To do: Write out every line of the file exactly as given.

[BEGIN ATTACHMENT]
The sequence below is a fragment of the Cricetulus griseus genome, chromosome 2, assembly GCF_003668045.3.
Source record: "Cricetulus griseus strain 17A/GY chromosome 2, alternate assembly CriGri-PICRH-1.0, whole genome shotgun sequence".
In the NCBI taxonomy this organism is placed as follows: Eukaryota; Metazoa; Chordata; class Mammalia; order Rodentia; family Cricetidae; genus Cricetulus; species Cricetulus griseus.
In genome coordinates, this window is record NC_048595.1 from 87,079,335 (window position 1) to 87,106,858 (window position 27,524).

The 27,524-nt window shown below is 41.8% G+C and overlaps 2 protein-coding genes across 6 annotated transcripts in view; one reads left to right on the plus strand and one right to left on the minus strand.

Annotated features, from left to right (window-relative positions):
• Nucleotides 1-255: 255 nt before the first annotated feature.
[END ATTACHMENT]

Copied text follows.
The sequence below is a fragment of the Cricetulus griseus genome, chromosome 2, assembly GCF_003668045.3.
Source record: "Cricetulus griseus strain 17A/GY chromosome 2, alternate assembly CriGri-PICRH-1.0, whole genome shotgun sequence".
In the NCBI taxonomy this organism is placed as follows: Eukaryota; Metazoa; Chordata; class Mammalia; order Rodentia; family Cricetidae; genus Cricetulus; species Cricetulus griseus.
In genome coordinates, this window is record NC_048595.1 from 87,079,335 (window position 1) to 87,106,858 (window position 27,524).

The 27,524-nt window shown below is 41.8% G+C and overlaps 2 protein-coding genes across 6 annotated transcripts in view; one reads left to right on the plus strand and one right to left on the minus strand.

Annotated features, from left to right (window-relative positions):
• Nucleotides 1-255: 255 nt before the first annotated feature.